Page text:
Guam - Next up is Guam, which served as a strategic location for both sides during the war. The Japanese landed here just after the attack on Pearl Harbor and occupied the island until U.S. forces recaptured it in 1944 - when it became Admiral Chester Nimitz's headquarters. Today this "metropolis of Micronesia" is a U.S. territory that continues to house significant military forces.

Saipan - The most strategic of the Mariana Islands, Saipan was the key territory protecting the Japanese homeland. U.S. forces captured the island in 1944, offering them a base from which to recapture Guam and launch bombing raids on Tokyo - including the atom bomb run of the Enola Gay, which flew from nearby Tinian. Today Saipan is part of the U.S. Commonwealth of the Mariana Islands and is a favorite destination of Japanese honeymooners. Passengers will enjoy both sunny beaches and moving memorials, including the American Memorial Park.

Iwo Jima - Regal Princess will cruise by Iwo Jima, one of the last, and most famous, battle sites of WWII. A month-long confrontation here in early 1945 provided U.S. aircraft with an important base, and also served as the location of the famed flag-raising photo that became one of the best-known images of the Pacific war. Iwo Jima was returned to Japan in 1968 and today this volcanic island is considered a sacred shrine. Regal Princess will circle the largely uninhabited island allowing passengers to see landing beaches as well as Mt. Suribachi, where U.S. Marines raised the American flag.

Okinawa - The ship then sails for the site of one of the bloodiest battles of the war, in which more than 250,000 people fought ñ and more than half of them perished. American forces took Okinawa after three months of fighting in 1945. The island was returned to Japan in 1972.

Hiroshima - Regal Princess makes its next call at the site of the first atomic bomb drop in August 1945. The city, 90 percent of which was leveled by the explosion, has been largely rebuilt except for the Peace Memorial Park, which serves as a reminder of the war's destruction.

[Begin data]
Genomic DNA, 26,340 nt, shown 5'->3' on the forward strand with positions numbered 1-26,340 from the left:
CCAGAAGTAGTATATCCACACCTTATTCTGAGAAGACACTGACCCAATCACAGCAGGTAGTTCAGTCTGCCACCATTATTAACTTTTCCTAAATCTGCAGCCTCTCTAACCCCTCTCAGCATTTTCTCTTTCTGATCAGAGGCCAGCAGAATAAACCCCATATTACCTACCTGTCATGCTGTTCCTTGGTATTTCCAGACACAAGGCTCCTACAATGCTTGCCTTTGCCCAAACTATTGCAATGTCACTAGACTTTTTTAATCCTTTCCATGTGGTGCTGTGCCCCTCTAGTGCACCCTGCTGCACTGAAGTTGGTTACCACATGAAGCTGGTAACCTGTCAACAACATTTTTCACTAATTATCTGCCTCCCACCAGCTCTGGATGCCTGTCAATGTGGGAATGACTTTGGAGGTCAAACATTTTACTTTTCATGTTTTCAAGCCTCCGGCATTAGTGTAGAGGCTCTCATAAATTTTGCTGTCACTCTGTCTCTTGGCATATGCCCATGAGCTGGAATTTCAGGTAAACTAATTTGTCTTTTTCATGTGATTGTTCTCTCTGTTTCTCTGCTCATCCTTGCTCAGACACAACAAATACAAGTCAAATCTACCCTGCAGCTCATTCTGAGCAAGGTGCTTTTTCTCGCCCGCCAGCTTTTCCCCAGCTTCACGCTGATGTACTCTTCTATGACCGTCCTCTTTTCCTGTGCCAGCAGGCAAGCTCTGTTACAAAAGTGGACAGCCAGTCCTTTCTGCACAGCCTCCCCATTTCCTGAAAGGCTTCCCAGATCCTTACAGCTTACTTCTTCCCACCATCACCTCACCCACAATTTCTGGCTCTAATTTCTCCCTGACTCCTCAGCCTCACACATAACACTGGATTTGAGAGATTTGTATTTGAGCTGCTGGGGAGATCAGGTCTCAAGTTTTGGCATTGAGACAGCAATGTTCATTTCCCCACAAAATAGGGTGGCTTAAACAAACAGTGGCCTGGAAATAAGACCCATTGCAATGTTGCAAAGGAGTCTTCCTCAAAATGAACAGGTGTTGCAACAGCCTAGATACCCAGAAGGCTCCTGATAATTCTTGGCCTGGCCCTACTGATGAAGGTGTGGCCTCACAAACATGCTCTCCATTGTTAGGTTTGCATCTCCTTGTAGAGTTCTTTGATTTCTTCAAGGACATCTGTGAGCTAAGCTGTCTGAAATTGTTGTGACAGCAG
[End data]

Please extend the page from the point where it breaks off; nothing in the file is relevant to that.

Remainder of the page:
Osaka - This historic cruise winds up in the Japanese city of Osaka, which served as an important industrial center and port during the war.

The April 27 cruise calls at the same historic ports in reverse, replacing Osaka with Tokyo. In addition, this longer voyage will follow the visit to Midway with calls in the tropical paradises of Kauai, Honolulu, Maui and Hilo before heading to its final destination, San Francisco. On either voyage passengers will enjoy the comfort of the 1,590-passenger Regal Princess, where the '40s war era comes to life with a number of special activities. Celebrity guests from the period, historians, Pearl Harbor survivors and veterans will all share in the cruise experience, while a USO Night, Officers' Black and White Ball/Veterans' receptions and Big Band/Swing Night fill the ship's stages. The Princess Theater and in-cabin television lineup will both feature '40s movies and programming. Passengers will also be able to participate in a series of fundraising events for a veterans' organization or other related charity.